EV group: ‘State’s aggressive EV mandates are on collision course with our fiscal realities’

NJ CAR reaffirms opposition to annual $250 EV fee that is part of Transportation Trust Fund bill Murphy is expected to sign

The arguments are simple:

For those looking to maintain the state’s roads and bridges, it goes like this: Increasing the gas tax and placing a tax on electric vehicle owners is the best way to ensure that those who use them help care for them.

For those looking to reduce the use of carbon emissions and increase EVs, it goes like this: The tax effectively counters one of the main reasons to buy an EV — you don’t have to buy gas. This tax impacts the affordability of owning an EV.

In the end, it appears money won.

On Monday, the Legislature passed a bill to raise the gas tax (1.9 cents per gallon for each of next five years) and impose an annual $250 fee on EV drivers (which goes up $10 in each of the next four years).

EV groups were not happy.

New Jersey Coalition of Automotive Retailers President Jim Appleton said the EV fee is too high.

“No one disputes the notion that EV drivers must pay their fair share to maintain roads and bridges or that some form or some amount of user fee must be paid into the TTF by EV drivers,” he said. “Whether it’s $75 or $150 or $300, we must recognize that how much — and how — the fee is assessed will have a significant impact in the showroom and make it more difficult for consumers to afford an EV.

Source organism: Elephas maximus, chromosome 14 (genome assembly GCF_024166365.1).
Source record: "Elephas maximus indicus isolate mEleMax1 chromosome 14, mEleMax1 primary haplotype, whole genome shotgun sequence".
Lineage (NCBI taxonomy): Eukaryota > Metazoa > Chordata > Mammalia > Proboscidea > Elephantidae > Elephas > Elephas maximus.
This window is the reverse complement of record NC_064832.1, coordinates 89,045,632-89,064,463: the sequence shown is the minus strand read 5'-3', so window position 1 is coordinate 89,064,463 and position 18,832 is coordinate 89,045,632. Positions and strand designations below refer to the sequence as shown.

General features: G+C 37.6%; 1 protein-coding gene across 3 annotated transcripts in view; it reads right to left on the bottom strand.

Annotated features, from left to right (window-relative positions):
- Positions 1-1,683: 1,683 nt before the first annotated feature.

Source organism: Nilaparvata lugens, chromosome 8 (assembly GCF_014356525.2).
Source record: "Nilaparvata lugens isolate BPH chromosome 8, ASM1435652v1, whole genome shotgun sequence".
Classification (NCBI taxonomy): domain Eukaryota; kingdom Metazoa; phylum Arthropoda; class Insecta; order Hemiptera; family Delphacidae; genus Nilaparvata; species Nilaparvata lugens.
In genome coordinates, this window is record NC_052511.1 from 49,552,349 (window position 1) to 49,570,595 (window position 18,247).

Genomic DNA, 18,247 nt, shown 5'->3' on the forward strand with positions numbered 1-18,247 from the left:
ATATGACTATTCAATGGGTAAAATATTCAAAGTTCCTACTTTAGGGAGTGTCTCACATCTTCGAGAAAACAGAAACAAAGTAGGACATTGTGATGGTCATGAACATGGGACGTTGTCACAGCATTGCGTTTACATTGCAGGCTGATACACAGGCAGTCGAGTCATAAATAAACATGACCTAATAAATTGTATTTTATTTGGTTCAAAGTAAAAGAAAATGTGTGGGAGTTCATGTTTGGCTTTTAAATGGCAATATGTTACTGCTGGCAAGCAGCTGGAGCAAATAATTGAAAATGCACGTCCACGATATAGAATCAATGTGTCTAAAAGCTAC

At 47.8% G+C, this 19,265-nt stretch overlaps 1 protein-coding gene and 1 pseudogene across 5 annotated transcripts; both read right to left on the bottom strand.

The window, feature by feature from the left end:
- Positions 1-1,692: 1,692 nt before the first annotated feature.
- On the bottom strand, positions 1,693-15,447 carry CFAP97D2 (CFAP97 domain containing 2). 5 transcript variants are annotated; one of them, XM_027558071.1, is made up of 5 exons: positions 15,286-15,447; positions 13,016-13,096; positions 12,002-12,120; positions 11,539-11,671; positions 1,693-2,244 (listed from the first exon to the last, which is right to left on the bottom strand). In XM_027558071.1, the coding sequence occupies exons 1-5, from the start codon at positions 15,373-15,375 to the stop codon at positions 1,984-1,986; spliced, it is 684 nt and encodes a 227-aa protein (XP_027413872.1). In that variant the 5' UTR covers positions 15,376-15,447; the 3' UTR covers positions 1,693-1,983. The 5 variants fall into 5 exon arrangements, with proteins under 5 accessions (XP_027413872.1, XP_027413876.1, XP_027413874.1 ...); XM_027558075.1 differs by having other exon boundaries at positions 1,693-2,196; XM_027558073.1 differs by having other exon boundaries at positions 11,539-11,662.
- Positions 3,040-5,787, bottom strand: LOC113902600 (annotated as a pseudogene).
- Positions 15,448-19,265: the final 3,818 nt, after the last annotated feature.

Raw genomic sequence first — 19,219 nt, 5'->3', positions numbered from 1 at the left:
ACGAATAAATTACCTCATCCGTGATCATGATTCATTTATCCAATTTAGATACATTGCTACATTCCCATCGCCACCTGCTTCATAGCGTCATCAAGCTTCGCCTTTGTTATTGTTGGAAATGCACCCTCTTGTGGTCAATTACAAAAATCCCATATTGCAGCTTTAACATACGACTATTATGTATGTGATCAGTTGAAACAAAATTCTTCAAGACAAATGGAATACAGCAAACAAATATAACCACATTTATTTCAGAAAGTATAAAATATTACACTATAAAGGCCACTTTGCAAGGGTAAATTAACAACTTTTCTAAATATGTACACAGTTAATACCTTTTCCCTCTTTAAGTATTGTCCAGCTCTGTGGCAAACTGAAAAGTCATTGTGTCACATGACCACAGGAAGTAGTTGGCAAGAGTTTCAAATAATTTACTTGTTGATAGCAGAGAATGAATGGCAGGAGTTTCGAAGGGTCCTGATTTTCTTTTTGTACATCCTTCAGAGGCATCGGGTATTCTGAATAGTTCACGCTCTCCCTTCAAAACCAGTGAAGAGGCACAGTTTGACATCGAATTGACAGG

“Since New Jersey new car buyers pay four years’ worth of motor vehicle fees upfront, this supposed $250 fee isn’t just $250 at the point of purchase. It actually adds more than $1,000 to the purchase price of an EV in New Jersey.”

The new fee is going into effect at the same time the governor’s proposed budget does away with the EV sales tax exemption, the most effective and the only consistent EV incentive dealers have had to work with in the showroom, Appleton said.

“Clearly, the state’s aggressive EV mandates are on a collision course with our fiscal realities.”

The Governor’s Office has pushed back on this analysis. The administration said it is adding more incentives to its Charge EV program, up to $4,000 — which could offset taking away the sales exemption. It also said the $250 fee is based on $267 annual cost calculated by the Eastern Transportation Coalition that the owner of a gas-powered vehicle pays annually in federal and state fuel taxes.

The administration has set a goal of having all new cars be EVS by 2035 — a goal that starts with an aggressive goal of 51% by 2028.

Appleton’s not confident this math adds up.

“The governor’s proposed budget and the Transportation Trust Fund bill approved today take incentive money off the table and heap new upfront costs on EV buyers,” he said. “Consumers will not react well to this.

“Shrinking EV incentives and adding more than $1,000 to the upfront purchase price of a new EV will render the governor’s goal of 100% EV sales in New Jersey unachievable.”